In a comment on my previous post about BS Johnson, BB writes: ‘To issue a threat ending in “up the bracket” is so much of its time it made me laugh out loud. I had a couple of jobs that involved working with men in their late 50s and early 60s, real Londoners, and they had a particular argot and mode of expression, which was always making me laugh. Enquiring as to whether you wanted a punch up the bracket was a regular occurrence.’
I also love this phrase, and associate it with another of my heroes, Anthony Aloysious St John Hancock, the greatest British comedian of all time. (There’s a great piece about Hancock here, noting the similarities between Hancock and Seinfeld as well as Hancock’s use of ‘punch up the bracket’.)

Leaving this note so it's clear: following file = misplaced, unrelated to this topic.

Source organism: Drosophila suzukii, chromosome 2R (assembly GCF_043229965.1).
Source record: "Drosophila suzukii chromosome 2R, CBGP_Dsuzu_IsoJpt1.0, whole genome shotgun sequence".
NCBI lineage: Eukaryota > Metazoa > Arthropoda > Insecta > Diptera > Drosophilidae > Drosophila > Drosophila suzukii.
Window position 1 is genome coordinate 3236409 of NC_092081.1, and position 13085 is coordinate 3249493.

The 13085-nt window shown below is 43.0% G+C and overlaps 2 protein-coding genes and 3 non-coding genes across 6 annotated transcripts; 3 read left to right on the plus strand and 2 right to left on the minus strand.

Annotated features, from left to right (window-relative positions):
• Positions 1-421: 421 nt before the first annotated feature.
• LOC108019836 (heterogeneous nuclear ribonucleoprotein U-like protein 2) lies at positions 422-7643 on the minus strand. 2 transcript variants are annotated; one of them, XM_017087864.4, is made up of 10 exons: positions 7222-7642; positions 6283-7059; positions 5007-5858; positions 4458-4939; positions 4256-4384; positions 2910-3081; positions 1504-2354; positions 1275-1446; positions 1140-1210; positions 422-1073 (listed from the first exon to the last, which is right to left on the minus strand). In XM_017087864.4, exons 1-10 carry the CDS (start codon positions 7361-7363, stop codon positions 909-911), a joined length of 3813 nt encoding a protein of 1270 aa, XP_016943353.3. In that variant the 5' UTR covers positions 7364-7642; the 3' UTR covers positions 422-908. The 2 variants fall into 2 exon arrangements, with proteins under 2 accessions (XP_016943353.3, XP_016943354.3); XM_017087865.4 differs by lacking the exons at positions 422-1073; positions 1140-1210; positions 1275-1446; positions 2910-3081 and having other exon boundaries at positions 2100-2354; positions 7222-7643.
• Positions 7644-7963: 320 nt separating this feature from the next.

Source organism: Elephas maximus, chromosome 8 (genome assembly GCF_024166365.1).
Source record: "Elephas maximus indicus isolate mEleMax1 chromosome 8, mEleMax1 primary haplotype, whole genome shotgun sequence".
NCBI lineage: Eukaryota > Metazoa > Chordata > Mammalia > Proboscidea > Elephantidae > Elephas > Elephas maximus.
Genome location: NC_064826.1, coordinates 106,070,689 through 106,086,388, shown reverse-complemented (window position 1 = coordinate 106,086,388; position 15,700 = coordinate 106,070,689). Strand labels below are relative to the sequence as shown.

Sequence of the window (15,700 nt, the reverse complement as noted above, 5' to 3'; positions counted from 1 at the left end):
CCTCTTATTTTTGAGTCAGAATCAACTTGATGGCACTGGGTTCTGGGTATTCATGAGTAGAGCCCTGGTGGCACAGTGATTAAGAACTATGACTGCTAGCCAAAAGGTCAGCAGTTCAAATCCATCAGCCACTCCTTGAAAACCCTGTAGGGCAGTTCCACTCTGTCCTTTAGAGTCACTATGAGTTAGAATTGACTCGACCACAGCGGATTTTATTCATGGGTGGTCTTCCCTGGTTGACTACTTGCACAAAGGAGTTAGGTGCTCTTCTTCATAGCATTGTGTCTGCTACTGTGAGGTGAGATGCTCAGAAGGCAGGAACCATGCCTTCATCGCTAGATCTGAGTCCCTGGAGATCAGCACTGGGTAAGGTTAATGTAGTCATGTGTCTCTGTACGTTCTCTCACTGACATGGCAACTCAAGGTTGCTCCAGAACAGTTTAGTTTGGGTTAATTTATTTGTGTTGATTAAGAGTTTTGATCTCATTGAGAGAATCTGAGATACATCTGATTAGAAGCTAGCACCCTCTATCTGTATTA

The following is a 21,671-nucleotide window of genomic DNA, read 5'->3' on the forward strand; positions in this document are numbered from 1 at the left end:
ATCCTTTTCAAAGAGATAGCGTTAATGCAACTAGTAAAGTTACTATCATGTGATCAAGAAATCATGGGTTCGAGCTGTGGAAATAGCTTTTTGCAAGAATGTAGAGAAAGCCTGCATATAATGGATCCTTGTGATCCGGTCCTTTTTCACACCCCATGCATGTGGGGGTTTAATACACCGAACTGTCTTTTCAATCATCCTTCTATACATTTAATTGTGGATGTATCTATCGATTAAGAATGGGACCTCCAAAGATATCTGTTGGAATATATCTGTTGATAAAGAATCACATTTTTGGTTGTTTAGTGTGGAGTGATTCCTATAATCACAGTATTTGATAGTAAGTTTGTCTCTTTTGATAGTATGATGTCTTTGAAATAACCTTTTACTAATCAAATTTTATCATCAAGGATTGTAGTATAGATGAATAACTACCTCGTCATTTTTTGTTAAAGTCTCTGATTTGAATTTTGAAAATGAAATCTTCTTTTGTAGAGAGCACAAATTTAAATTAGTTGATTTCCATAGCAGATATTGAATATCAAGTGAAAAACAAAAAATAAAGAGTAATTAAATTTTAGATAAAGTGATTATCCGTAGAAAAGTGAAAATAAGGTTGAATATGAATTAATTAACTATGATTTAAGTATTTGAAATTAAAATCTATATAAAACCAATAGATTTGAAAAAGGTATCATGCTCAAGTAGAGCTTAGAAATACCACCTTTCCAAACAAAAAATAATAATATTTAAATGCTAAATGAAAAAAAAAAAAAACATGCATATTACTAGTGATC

Hancock and BS Johnson have much in common. Both were aspirational working-class/lower middle-class men defined by the 1950s who spoke in the language of outer-urban post-war London. Both were men of keen wit and sharp intellect who enjoyed – or couldn’t help – skewering their own occasional lapse into pomposity. Both were depressives with a gift for pointed, painful comedy. Both killed themselves. They even looked similar: thick, heavyset men with wounded eyes. And, most importantly, both referenced Chelsea in key texts (Hancock in ‘The Football Pools’ and Johnson in ‘Albert Angelo’).
I once interviewed Tim Lott – or was it Toby Litt? – who suggested that Hancock was London’s answer to the Angry Young Men of 1950s northern working-class fiction, and there’s something this, though I’m not sure Sillitoe or Wain ever came up with anything as dark as Galton and Simpson’s ‘The Poison Pen Letters’, in which Hancock is so consumed by self-loathing he starts sending himself hate mail in his sleep.
But this is something you can imagine BS Johnson writing, another angry, sad, brilliant man who went raging into the tragedy of premature death.